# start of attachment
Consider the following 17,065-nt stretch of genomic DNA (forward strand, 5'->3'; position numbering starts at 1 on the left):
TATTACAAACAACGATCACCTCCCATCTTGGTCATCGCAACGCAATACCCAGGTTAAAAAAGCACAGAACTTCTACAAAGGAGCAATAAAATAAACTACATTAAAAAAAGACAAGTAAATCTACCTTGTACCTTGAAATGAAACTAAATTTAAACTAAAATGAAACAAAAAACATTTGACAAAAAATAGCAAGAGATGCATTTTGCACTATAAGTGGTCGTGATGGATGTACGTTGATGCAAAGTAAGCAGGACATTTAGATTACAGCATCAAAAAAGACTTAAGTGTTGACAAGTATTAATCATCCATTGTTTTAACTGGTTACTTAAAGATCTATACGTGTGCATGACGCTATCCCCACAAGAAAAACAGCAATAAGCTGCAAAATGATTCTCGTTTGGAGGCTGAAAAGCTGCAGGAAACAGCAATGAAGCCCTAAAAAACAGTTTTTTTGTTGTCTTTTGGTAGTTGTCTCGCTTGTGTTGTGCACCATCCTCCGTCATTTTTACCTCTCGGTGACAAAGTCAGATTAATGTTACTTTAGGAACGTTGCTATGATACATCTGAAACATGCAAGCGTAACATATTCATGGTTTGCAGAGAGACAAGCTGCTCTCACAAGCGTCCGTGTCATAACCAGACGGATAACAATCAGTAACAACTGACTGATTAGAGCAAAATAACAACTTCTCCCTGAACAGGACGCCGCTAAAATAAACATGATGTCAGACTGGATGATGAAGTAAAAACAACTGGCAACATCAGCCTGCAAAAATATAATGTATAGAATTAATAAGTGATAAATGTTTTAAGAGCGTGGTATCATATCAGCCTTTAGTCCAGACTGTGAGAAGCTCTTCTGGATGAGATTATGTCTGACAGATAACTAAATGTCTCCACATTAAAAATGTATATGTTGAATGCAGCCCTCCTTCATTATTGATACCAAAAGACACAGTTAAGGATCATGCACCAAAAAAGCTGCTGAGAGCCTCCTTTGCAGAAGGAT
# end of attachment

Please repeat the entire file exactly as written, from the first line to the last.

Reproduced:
Consider the following 17,065-nt stretch of genomic DNA (forward strand, 5'->3'; position numbering starts at 1 on the left):
TATTACAAACAACGATCACCTCCCATCTTGGTCATCGCAACGCAATACCCAGGTTAAAAAAGCACAGAACTTCTACAAAGGAGCAATAAAATAAACTACATTAAAAAAAGACAAGTAAATCTACCTTGTACCTTGAAATGAAACTAAATTTAAACTAAAATGAAACAAAAAACATTTGACAAAAAATAGCAAGAGATGCATTTTGCACTATAAGTGGTCGTGATGGATGTACGTTGATGCAAAGTAAGCAGGACATTTAGATTACAGCATCAAAAAAGACTTAAGTGTTGACAAGTATTAATCATCCATTGTTTTAACTGGTTACTTAAAGATCTATACGTGTGCATGACGCTATCCCCACAAGAAAAACAGCAATAAGCTGCAAAATGATTCTCGTTTGGAGGCTGAAAAGCTGCAGGAAACAGCAATGAAGCCCTAAAAAACAGTTTTTTTGTTGTCTTTTGGTAGTTGTCTCGCTTGTGTTGTGCACCATCCTCCGTCATTTTTACCTCTCGGTGACAAAGTCAGATTAATGTTACTTTAGGAACGTTGCTATGATACATCTGAAACATGCAAGCGTAACATATTCATGGTTTGCAGAGAGACAAGCTGCTCTCACAAGCGTCCGTGTCATAACCAGACGGATAACAATCAGTAACAACTGACTGATTAGAGCAAAATAACAACTTCTCCCTGAACAGGACGCCGCTAAAATAAACATGATGTCAGACTGGATGATGAAGTAAAAACAACTGGCAACATCAGCCTGCAAAAATATAATGTATAGAATTAATAAGTGATAAATGTTTTAAGAGCGTGGTATCATATCAGCCTTTAGTCCAGACTGTGAGAAGCTCTTCTGGATGAGATTATGTCTGACAGATAACTAAATGTCTCCACATTAAAAATGTATATGTTGAATGCAGCCCTCCTTCATTATTGATACCAAAAGACACAGTTAAGGATCATGCACCAAAAAAGCTGCTGAGAGCCTCCTTTGCAGAAGGAT